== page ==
As Ricky Rodriguez’s closest relative, it was Christina Brown’s task to inform the rest of the family what happened to her uncle.
Rodriguez, Brown learned, had been stabbed to death on May 23, after an altercation with a roommate turned physical, according to police’s account. The 67-year-old had been living in a veterans-only building on the campus of the Century Villages at Cabrillo, a large supportive-housing community in West Long Beach. His roommate, Eric Doore, was quickly arrested and charged with murder. He’s since pleaded not guilty.
This wasn’t the first time Brown and her family have suffered the violent loss of a family member. Brown’s mother, she said, was shot and killed by her boyfriend when Brown was only 11 years old.
“I can’t believe this is happening again to us,” Brown said. “It’s pretty devastating.”
When Brown’s mother was killed in 1987, Rodriguez was inconsolable over the death of his younger sister. “He was just really angry,” Brown remembers. “Angry and upset that he wasn’t there to protect my mom.”
Over 30 years later, it’s his death the family has to grapple with.
The crime also shocked residents at Century Village where the roughly 1,500 residents—veterans, families and seniors, many of whom used to be homeless—were coping with such a violent crime happening in their community for the first time.
“That’s a body-blow to this campus: it doesn’t happen,” Century Villages Executive Director Steve Colman said.
Rodriguez was the oldest of five siblings, born in Colorado before the family resettled in Southern California. He did a tour in Vietnam before leaving the military in 1974. Eventually, the family spread out, one brother moving to Elk Grove, a sister leaving for Hawaii. Rodriguez, however, stuck around.
“I don’t think he would have ever left my grandma,” Brown said of Rodriguez’s mother Amalia, who lived in La Puente until her death in 2010.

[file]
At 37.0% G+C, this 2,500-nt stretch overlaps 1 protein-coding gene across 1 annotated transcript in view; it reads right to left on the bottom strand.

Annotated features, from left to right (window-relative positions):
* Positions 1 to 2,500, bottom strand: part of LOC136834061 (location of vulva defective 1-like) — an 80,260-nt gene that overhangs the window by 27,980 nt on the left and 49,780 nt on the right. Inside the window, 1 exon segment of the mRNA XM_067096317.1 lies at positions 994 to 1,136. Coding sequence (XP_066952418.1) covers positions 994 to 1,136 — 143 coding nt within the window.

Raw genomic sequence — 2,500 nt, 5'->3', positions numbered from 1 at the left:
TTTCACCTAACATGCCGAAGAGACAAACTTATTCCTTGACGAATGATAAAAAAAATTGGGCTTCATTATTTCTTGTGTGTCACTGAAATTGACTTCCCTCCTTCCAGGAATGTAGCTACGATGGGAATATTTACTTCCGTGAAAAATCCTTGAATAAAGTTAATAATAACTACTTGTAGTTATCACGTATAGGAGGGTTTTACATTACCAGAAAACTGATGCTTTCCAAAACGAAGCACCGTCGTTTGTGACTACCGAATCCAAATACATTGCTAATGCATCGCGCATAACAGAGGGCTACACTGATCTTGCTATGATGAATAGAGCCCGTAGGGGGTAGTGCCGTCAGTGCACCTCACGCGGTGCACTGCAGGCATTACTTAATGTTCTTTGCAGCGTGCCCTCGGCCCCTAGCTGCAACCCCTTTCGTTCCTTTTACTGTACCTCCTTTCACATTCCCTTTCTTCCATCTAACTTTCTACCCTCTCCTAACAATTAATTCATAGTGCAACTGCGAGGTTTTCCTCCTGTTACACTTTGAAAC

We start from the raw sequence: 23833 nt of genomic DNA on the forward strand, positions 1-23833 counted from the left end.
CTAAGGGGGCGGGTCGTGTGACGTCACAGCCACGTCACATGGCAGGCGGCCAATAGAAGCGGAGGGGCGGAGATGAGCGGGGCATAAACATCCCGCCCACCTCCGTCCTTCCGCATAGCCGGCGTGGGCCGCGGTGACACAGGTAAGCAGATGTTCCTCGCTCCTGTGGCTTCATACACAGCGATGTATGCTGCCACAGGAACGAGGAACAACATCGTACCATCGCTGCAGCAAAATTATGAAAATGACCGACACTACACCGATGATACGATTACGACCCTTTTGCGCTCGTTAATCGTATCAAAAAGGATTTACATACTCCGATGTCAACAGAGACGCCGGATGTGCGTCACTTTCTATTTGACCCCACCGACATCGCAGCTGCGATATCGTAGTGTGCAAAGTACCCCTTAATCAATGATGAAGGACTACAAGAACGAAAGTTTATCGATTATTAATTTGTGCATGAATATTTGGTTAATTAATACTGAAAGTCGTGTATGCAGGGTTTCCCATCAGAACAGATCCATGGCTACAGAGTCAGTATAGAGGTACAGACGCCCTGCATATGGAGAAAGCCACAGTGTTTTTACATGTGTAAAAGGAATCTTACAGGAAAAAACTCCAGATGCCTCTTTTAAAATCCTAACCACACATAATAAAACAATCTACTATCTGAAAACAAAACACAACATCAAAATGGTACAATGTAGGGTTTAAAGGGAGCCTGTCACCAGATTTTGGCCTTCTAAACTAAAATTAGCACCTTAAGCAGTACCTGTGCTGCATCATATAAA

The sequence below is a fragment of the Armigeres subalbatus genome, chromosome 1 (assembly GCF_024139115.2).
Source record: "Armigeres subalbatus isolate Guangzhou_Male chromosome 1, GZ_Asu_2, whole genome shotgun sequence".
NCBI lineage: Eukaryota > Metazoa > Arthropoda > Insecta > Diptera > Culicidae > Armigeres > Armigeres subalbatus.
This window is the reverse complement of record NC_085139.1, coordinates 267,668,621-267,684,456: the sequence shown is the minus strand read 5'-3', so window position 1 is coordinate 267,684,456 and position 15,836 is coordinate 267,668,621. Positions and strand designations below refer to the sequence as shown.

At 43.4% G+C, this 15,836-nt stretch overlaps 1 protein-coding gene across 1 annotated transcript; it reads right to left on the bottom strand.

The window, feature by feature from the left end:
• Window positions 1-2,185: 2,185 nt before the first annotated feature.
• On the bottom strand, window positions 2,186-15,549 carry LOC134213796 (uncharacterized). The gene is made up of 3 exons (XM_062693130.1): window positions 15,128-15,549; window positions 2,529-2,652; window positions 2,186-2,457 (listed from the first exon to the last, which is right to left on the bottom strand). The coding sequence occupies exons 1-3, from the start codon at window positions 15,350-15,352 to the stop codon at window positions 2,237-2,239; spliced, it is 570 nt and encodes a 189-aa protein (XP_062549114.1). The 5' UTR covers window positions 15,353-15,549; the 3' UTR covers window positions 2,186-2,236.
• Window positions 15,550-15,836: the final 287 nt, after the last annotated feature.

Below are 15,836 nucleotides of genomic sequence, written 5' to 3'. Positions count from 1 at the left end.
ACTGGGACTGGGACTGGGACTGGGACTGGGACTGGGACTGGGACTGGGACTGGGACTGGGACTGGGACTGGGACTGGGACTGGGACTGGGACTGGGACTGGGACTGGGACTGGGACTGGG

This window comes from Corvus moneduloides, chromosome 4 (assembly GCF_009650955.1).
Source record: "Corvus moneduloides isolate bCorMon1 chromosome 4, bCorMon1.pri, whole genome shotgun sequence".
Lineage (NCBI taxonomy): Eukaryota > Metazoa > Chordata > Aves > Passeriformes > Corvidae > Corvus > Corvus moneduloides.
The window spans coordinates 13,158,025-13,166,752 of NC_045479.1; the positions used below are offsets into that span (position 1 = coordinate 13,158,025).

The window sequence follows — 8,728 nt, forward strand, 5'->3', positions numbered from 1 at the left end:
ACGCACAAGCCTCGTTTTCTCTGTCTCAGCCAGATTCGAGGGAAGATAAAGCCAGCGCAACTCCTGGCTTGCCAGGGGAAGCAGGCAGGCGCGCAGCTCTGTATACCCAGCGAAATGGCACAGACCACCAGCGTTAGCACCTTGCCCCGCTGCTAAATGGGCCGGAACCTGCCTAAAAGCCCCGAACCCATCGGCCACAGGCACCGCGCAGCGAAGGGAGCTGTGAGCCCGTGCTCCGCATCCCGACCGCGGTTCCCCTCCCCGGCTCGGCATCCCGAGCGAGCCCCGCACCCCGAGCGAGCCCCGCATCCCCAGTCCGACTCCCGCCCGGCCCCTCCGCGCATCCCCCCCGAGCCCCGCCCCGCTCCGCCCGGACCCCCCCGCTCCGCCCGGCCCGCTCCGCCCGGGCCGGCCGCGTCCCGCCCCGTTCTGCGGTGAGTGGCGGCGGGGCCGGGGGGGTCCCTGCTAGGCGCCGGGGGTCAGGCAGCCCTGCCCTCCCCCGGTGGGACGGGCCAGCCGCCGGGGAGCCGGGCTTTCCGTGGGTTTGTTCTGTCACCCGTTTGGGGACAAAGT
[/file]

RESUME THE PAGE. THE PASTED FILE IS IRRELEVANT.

A few years after his mother’s death, Rodriguez’s life hit a rough patch. In 2014, he lost his job as a security guard at the Westminster Mall and, unable to pay rent, became homeless for several months. According to his niece, he suffered from depression.
“I think it did really have an impact on him,” Brown said of her grandmother’s death.
But it wasn’t long before the family, with the help of Long Beach-based nonprofit US Vets, found him a room at Century Villages at Cabrillo. There, he lived at The Plaza, a 200-unit building focused on helping veterans get back on their feet.
Most of the apartments at The Plaza are studios, occupied by single residents. But the apartment Rodriguez lived in was part of a program designed specifically for very low-income veterans, who share a common kitchen, bathroom and communal space.
What led to the deadly dispute remains unclear, but sharing a space with others wasn’t easy for the 67-year-old, according to his niece, and he often got into arguments with his roommates. “He likes things a certain way. He wanted people to follow the rules and be considerate to others,” Brown said. “So when they weren’t, he took offense to it.”
Those challenges weren’t unique to Rodriguez’s situation, according to Colman, the Century Villages executive director.
“People have lived lives, have been in combat, have been traumatized in many ways, so, yeah, there are conflicts, certainly,” Colman said. But in its 24 years in existence, there has not been an incident where one resident of Villages at Cabrillo killed another, he added, a fact the Long Beach Police Department homicide detail confirmed.
Colman said the isolation brought about by the pandemic, as well as substantial construction taking place at The Plaza may have played a role in increasing tensions among residents.
Compounded by the unrelated death of a security guard in a hit-and-run traffic collision on Saturday, the killing has shaken the community, Colman said. “We’re still working through that with the residents and looking for ways to support them.”
Despite his challenges, Brown said her uncle had been flourishing at the supportive housing complex. “He was happy there,” she said, adding that Rodriguez had just bought a car, the first one he’d owned in years. “He was really excited. He drove to my house the first time that Thursday before he passed away. He drove and showed me his car.”
According to his niece, Rodriguez saw himself as a lone wolf and didn’t keep in close contact with his remaining family members, aside from Brown. The two would text during football season—Rodriguez was a fan of the Denver Broncos, Brown roots for the Chargers—and talk about music or movies often.
“I think it’s because he felt like he could talk to me and there was no judgment; he just felt comfortable with me,” Brown said. “I think I made him feel safe.”
But on that Thursday before his death, Rodriguez stepped out of his loner role and joined Brown in attending a family funeral, reconnecting with cousins and other family members he hadn’t seen in years, she said. “I’m really grateful that he did.”
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